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Train the Brain: Novel Electroencephalography Data Indicate Links between Motor Learning and Brain Adaptations | OMICS International | Abstract
ISSN: 2165-7025

Journal of Novel Physiotherapies
Open Access

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Research Article

Train the Brain: Novel Electroencephalography Data Indicate Links between Motor Learning and Brain Adaptations

Adam W Kiefer1-3*, Gualberto Cremades J4 and Gregory D Myer5-8
1Director of the TEAM VR Laboratory, Division of Sports Medicine, Cincinnati, Children’s Hospital Medical Center, Cincinnati, OH, USA
2Assistant Professor, Center for Cognition, Action and Perception, Department of Psychology, University of Cincinnati, Cincinnati, OH, USA
3Assistant Professor, Department of Pediatrics, University of Cincinnati College of Medicine, Cincinnati, OH, USA
4Associate Professor, Department of Sport and Exercise Sciences, Barry University, Miami Shores, FL, USA
5Director of Research, Division of Sports Medicine, Cincinnati Children’s Hospital Medical Center, Cincinnati, OH, USA
6Director of the Human Performance Laboratory, Division of Sports Medicine, Cincinnati Children’s Hospital Medical Center, Cincinnati, OH, USA
7Visiting Professor, the Sports Health and Performance Institute, OSU Sports Medicine, Ohio State University Medical Center, Columbus, OH, USA
8Senior Research Advisor, the Micheli Center for Sports Injury Prevention, Waltham, Massachusetts, USA
Corresponding Author : Adam W Kiefer
Division of Sports Medicine
Cincinnati Children’s Hospital Medical Center
3333 Burnet Ave, MLC 10001, Cincinnati, OH 45229, USA
Tel: 513.636.1231
E-mail: [email protected]
Received January 16, 2014; Accepted February 24, 2014; Published February 26, 2014
Citation: Kiefer AW, Gualberto Cremades J, Myer GD (2014) Train the Brain: Novel Electroencephalography Data Indicate Links between Motor Learning and Brain Adaptations. J Nov Physiother 4:198 doi: 10.4172/2165-7025.1000198
Copyright: © 2014 Kiefer AW, et al. This is an open-access article distributed under the terms of the Creative Commons Attribution License, which permits unrestricted use, distribution, and reproduction in any medium, provided the original author and source are credited.

Abstract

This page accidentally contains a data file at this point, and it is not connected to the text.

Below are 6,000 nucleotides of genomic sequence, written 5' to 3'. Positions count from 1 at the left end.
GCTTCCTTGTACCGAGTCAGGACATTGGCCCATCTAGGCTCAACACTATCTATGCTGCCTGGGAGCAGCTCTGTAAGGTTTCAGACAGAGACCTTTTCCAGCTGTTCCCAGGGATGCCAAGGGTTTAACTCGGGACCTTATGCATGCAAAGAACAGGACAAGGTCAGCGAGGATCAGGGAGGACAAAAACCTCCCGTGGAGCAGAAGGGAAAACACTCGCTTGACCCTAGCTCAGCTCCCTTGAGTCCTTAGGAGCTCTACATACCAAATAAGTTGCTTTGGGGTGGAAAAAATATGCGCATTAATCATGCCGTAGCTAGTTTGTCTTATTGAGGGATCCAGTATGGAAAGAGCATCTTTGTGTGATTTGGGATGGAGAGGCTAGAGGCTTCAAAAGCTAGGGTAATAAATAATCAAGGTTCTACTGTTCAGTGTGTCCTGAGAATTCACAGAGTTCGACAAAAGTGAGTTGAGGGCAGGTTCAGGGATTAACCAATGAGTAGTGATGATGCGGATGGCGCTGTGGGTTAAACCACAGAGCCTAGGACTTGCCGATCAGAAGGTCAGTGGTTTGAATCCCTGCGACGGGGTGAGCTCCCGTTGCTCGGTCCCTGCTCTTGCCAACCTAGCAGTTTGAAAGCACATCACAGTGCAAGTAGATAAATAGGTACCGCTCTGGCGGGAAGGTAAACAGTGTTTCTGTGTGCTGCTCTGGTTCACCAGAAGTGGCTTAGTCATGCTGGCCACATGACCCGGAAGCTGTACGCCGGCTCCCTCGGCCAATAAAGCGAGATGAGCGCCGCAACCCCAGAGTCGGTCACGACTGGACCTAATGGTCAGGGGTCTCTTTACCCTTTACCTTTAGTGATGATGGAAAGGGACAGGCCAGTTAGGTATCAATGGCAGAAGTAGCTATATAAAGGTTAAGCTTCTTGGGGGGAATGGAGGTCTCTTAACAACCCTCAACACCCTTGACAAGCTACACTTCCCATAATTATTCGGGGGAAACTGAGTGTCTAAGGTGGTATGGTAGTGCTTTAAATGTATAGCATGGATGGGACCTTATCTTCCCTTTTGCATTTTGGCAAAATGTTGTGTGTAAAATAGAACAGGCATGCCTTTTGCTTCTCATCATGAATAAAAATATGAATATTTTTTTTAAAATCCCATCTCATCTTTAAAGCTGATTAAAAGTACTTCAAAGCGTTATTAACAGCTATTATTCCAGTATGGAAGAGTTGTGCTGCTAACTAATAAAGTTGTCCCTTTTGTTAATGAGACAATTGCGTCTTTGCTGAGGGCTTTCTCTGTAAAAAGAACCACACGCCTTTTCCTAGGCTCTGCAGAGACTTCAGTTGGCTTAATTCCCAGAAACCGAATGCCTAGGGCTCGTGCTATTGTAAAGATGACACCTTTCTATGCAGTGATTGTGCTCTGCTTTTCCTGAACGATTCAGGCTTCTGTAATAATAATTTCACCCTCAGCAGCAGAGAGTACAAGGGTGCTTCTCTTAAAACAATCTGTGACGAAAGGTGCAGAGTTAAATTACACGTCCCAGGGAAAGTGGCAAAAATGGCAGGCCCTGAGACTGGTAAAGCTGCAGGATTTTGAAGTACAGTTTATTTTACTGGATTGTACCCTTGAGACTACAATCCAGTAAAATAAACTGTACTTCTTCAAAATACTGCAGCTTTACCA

EEG differences were examined between part and whole practice in the learning of a novel motor task. Recording was done at 4 sites (i.e., O1, O2, C3, and C4) on 30 participants who performed a novel mirror star tracer task. Individuals were randomly assigned to 3 groups: whole practice, part practice, and control (no practice). Whole practice is defined as practicing a skill in its entirety. Part practice is defined as practicing separate, independent parts of the skill, and gradually combining those parts with parts that are dependent on one another. Each group was assessed during a pretest and posttest. EEG data was analyzed using a 2×2×2×3 (trials×hemisphere×site×practice) repeated measures mixed model ANOVA for each of the wave bands (lower alpha, upper alpha, lower beta, upper beta). All participants performed the task faster as no practice effect was found across the three groups; however the part practice group exhibited a significant decrease in errors. Reduced activation in the occipital and central sites was observed for lower alpha in the posttest compared to the pretest, for all participants. Hemispheric differences were present for all wavebands, with greater activation in the left hemisphere independent of practice type. The results of our study indicate that task learning was likely associated with the observed changes in the lower alpha waveband. Further, a concomitant behavior between the hemispheric lateralization of alpha and beta waveforms was observed. These results have implications for athlete training and rehabilitation. They indicate the utility of EEG for learning assessment in athletes. They also indicate learning strategies with a partial movement focus may be a beneficial strategy to support the development of complex sport skills training and rehabilitation strategies focused on reacquisition of skills prior to sport reintegration.

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